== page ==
You only have to provide the credit letter if it is credit that is used to disqualify them. Eviction is a civil court case so no need for the credit letter. You can tell them verbally that they don't qualify if you want to go that route.

Refusing to lease a tenant with bad credit payment history is not discrimination.  You can refuse to rent to a tenant who you do not think will be making your rent payment.  Just because a person has had bad credit before does not mean that the potential tenant is a dead beat. There are extenuating circumstances where a person can have lost a job, had a loss of a business, medical issues, or divorce.  Look at the overall credit history and look at the last 12 months and see if he or she has been paying their bills on time recently.  If you look at their overall credit history and they had always been a dead beat, the chances are that they will remain to be dead beats and will either be late on their rent or not pay.  However, if they had a 10 year credit history and on year 7, 8, and 9 had a credit slump due to a long job gap and after they got their new job have re-established their credit, then I would take a chance with them.  If they are blowing off their recent bills, tell them once they learn not to have total disregard for credit , to come back and re apply.  You can always ask for two to three months security deposit also.  Make sure they have verifiable income also so you know they have the ability of paying rent.

Kind Regards,

Gustan Cho

Not accepting an application is different than denying an application to rent. We stop accepting applications after the vacancy has been filled. We also don't accept an application that is missing a signature or isn't accompanied by an application fee. We also won't accept an application if the person can't produce a valid government issued picture ID.

If a tenant completes an application and turns it in with the application fee, I process it. If I determine they don't meet our minimum criteria to rent, then I will deny them. If I haven't spent much time on the application and haven't run the legal and credit checks, I return the application fee along with our denial letter. If I have done a substantial amount of work in processing their application, and then determine they do not meet our minimum criteria to rent, I will deny them and retain their application fee. In our state we must notify them in writing with an "Adverse Action Notice".... which is a specific type of denial letter. 

The key is to have your rental criteria well thought out beforehand and in writing. Your rental criteria must be in compliance with non-discrimation laws and you must not do anything that would be considered discriminatory against a protected class. The federal government has established fair housing standards and lists protected classes. In addition, many states have added more protected classes to the list for their jurisdictions.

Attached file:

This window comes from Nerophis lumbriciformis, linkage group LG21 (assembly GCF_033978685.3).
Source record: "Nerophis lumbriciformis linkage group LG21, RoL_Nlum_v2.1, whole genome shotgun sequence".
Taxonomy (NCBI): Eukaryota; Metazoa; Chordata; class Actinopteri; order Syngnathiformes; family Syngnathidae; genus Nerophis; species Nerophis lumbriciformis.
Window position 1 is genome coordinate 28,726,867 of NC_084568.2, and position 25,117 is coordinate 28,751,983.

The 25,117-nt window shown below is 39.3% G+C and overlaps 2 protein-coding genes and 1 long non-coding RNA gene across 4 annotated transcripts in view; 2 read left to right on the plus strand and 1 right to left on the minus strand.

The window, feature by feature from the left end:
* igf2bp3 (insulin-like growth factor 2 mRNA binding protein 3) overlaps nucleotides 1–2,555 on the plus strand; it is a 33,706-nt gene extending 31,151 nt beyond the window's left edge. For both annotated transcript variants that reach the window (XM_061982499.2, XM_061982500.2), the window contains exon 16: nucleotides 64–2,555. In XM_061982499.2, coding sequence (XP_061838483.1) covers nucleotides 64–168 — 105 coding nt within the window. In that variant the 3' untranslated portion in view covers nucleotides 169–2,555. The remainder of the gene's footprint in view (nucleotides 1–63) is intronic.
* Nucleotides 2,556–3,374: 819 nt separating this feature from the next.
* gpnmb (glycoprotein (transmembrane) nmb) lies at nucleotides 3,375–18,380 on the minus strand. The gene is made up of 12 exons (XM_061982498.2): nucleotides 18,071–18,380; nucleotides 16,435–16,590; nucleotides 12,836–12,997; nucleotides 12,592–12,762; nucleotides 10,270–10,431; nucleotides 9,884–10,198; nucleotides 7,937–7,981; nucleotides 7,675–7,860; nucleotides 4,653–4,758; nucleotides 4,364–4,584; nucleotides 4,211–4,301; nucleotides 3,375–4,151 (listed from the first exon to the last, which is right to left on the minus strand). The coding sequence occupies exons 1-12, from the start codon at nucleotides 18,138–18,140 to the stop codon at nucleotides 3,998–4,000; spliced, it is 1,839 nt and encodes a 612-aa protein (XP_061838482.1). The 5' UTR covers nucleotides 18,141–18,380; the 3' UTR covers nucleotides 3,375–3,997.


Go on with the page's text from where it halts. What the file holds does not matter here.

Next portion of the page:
You certainly can discriminate against people who have had an eviction, as you can discriminate for many other reasons, such as insufficient income or certain types of criminal convictions. No need to skirt the issue. Don't give a false reason, such as "we're full at the moment", if it isn't true.

@ Monteria Cook

Be sure to understand the "Fair Housing" law. In some cases, if you own three or fewer SFH units you might be exempt. Get familiar with the law first.

There are seven "Federal" protected classes for discrimination: race, color, religion, national origin, sex, disability, and familial status. Your state may have protected classes "In addition to" the federal protected classes. For instance, in Maryland we have 3 more, (one becomes effective starting 10/1/14). Then there are local/county protected classes for a total of 12 more. In total, Maryland Landlords could have up to 22 protected classes they have to know about.

Research your state. Google "Fair Housing Protected Classes New Mexico." Go to the source for the facts, either the state website itself or a reputable source, such as the state association of realtors. 

Err on the side of caution - it only takes an accusation to bring a case against you. Your then left with different individual interpretation of the law and a legal process to deal with.

There is some incorrect information in some of the preceding posts that must be pointed out. 

The Fair Credit Reporting Act (FCRA) requires specific things be done when there is an ADVERSE outcome based on information received in a report from a third party information agency. What is adverse to your applicant? Higher security deposit is, as well as denial of the application. Delaying or deferring the processing of an application can be adverse to the applicant; suppose they miss out on another rental while you are sitting on that application. Have your acceptance and rejection written down, give it to the applicant at the time you give them the application, and the decision on them should become more clear.

If your eviction data comes from a third party, then you have to comply with the FCRA. When you use an agency such as NTN to get your reports, they will usually supply you with a sample denial letter that they want you to use, so use it. If you did not get one from your reporting agency, then there was an earlier post that gave one, or you can use one I posted:

And a link to one in the fileplace can be found in this next thread:

Now, regarding any sample denial letter: your state may have some consumer protection laws that you would have to comply with as well, so check into that to see whether you will be required to include additional stuff in a denial letter. 

Just because somebody says they do things a certain way all the time does not mean that is the proper way to do it ...

I am able to look up evictions on a state website, should I just format a denial letter simple like:

Dear Bob,

Thank you for your recent rental application. Based on provided information, we find that we are unable to accept your application for rental at this time due to a prior eviction.


Joe Landlord

Or should I use the template similar to that above that @Michael Modesto provided?

I just simply write declined on the application and put it in the declined pile. When they call I look up the reason and say your records show that you have xyz issue which is not acceptable with our acceptance policy. I don't apologize or play the sympathy card. Because then they try to reason with you.